NHDP - ICYMI: The Emperor Has No Clothes

Concord, NH - Today, the Keene Sentinel editorial board took House Republican Speaker Bill O'Brien to task for his reckless disregard for the New Hampshire Constitution.  O'Brien told two State House reporters "the governor cannot function as a third branch of the Legislature."


Clearly O'Brien is having trouble reading the New Hamsphire Constitution, Part II, Article 44 outlines the Governor's veto power.  Additionally, according to the latest UNH poll while the overwhelming majority of New Hampshire citizens continue approve of Governor Lynch's leadership, Emperor O'Brien and legislative Republicans were named one of the top three most serious problems in the state.


"The truth on O'Brien is out, the Emperor has no clothes," said Harrell Kirstein, press secretary for the New Hampshire Democratic Party.  "His unwillingness to focus policies that would actually create jobs and blatant disregard for the New Hampshire constitution is rapidly making O'Brien and Republicans supporting his reckless agenda the most unpopular elected officials in New Hampshire."


Full text of the Keene Sentinel editorial is below.



Keene Sentinel: The right-to-work issue raises the matter of the balance of power 


William O'Brien, the Speaker of the New Hampshire House from Mont Vernon, brought much to Concord this year, including a negative slant on government spending on human services, a heavy handed management style and an apparent discomfort with the democratic concept of the balance of powers.


This last attribute came to light Tuesday in the Statehouse hallway, when two reporters asked O'Brien about Governor John Lynch's promised veto of a so-called right-to-work bill. The bill would prohibit collective bargaining agreements from requiring partial dues (commonly called agency fees) from covered workers who are not union members.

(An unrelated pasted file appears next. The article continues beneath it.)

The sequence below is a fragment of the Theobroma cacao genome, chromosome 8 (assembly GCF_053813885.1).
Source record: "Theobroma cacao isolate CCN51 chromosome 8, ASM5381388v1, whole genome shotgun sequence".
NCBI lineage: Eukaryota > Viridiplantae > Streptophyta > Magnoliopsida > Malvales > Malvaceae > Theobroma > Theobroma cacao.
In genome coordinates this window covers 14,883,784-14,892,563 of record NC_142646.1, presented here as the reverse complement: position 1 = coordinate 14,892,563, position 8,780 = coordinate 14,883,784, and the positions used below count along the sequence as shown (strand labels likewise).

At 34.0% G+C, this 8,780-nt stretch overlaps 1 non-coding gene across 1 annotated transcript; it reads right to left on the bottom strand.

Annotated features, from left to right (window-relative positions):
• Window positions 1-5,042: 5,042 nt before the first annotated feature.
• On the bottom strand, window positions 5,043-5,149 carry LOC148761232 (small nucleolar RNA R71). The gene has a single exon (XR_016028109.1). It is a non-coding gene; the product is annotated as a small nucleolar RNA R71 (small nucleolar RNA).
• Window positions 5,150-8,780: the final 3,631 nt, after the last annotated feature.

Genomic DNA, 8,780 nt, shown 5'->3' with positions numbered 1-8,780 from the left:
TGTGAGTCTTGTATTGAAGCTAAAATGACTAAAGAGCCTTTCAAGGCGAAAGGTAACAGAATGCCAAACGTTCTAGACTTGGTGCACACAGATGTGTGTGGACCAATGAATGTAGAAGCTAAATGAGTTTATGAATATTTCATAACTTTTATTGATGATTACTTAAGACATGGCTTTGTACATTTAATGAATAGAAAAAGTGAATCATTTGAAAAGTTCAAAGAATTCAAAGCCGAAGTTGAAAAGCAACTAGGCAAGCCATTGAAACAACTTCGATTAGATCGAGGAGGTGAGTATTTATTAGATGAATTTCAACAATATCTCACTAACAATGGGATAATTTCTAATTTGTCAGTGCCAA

The Speaker was variously quoted as saying, "the governor cannot function as a third branch of the Legislature. The Senate and the House have spoken with very strong majorities that right-to-work is what the people of New Hampshire want."


Putting aside the fact that labor law reform was barely mentioned during the political campaigns last fall, and also the fact that Lynch was returned to office with huge voter support, the state Constitution is pretty clear about the veto process.


Article 44 states, in part: "Every bill which shall have passed both houses of the general court, shall, before it becomes a law, be presented to the governor, if he approves, he shall sign it, but if not, he shall return it, with his objections, to that house in which it shall have originated, who shall enter the objections at large on their journal, and proceed to reconsider it; if after such reconsideration, two-thirds of that house shall agree to pass the bill, it shall be sent, together with such objections, to the other house, by which it shall likewise be reconsidered, and, if approved by two-thirds of that house, it shall become a law."


O'Brien, who was educated as a lawyer, is surely familiar with all this and is probably just unhappy with it, in the manner that some drivers are unhappy with parking laws and some citizens are unhappy with having to pay taxes.


If so, he has grounds for unhappiness: Enough House Republicans voted against House Bill 229 to deny its sponsors a sure two-thirds majority to override Lynch's veto, which came Wednesday. Those 47 Republicans refused to go along with what is principally an out-of-state drive to do in unions around the country, and they may have been influenced in part by the fact that Lynch, a former business executive, sees no reason to change the law, and that state labor officials recall hearing no complaints from New Hampshire businesses about the current system.  


We share their thinking on the right-to-work bill, the alleged economic-growth benefits of which are fantasy.


We also happen to respect the Constitution's arrangement for vetoes, even though some bills we liked in the past failed to survive the process. This is, after all, a state of laws, not of carping ideology.